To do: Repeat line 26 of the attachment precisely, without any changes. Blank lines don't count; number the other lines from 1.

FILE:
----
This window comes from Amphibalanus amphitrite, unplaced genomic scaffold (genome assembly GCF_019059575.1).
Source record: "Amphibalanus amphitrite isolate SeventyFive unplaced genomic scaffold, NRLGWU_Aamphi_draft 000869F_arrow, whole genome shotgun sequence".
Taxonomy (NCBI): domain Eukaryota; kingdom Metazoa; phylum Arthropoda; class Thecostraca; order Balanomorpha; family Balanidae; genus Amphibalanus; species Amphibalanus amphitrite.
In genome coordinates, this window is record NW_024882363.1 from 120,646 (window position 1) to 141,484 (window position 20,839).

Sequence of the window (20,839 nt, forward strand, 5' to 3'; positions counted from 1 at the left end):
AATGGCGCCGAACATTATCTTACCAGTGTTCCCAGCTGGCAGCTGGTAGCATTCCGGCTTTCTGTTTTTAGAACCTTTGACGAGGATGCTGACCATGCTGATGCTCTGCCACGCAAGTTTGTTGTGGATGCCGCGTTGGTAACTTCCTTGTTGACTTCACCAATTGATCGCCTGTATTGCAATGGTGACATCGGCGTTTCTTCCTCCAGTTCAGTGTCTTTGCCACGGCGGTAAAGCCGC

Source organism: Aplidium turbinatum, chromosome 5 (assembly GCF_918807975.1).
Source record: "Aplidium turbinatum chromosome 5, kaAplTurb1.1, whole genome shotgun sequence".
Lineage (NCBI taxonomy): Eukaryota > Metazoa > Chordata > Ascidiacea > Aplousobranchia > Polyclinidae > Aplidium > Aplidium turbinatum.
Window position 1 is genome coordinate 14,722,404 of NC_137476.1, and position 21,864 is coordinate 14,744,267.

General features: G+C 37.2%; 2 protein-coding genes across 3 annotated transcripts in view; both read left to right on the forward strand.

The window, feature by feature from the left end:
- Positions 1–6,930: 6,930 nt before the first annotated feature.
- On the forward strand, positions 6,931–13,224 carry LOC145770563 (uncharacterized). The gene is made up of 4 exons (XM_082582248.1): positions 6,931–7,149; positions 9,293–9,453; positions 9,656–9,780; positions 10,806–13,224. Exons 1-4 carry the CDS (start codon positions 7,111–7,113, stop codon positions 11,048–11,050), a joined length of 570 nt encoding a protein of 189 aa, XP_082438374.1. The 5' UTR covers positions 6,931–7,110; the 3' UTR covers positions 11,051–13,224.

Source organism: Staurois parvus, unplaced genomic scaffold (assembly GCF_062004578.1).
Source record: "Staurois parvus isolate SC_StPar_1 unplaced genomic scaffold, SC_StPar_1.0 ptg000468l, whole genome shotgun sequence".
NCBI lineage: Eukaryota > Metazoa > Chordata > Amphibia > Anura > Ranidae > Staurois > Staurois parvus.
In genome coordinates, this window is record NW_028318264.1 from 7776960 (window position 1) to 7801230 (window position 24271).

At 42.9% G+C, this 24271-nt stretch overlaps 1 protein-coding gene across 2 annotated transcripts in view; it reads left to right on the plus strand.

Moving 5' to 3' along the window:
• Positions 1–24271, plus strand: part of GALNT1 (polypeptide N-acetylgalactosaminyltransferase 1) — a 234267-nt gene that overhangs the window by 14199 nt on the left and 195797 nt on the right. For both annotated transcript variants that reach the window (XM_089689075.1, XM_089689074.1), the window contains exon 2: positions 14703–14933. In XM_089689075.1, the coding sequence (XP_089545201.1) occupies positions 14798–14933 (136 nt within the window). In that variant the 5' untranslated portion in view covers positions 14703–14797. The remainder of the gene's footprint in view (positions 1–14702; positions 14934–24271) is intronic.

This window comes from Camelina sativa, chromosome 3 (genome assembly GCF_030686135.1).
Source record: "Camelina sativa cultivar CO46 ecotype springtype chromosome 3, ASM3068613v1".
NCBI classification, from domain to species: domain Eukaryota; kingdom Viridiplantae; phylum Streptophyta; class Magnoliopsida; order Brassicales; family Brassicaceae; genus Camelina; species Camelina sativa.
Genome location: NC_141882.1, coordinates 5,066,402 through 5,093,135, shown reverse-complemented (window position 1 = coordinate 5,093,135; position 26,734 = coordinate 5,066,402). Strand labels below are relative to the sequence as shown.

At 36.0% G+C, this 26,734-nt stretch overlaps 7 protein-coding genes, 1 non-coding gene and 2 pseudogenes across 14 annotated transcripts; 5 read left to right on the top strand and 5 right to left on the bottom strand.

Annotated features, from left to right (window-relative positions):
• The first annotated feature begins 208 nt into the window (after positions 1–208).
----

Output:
At 36.0% G+C, this 26,734-nt stretch overlaps 7 protein-coding genes, 1 non-coding gene and 2 pseudogenes across 14 annotated transcripts; 5 read left to right on the top strand and 5 right to left on the bottom strand.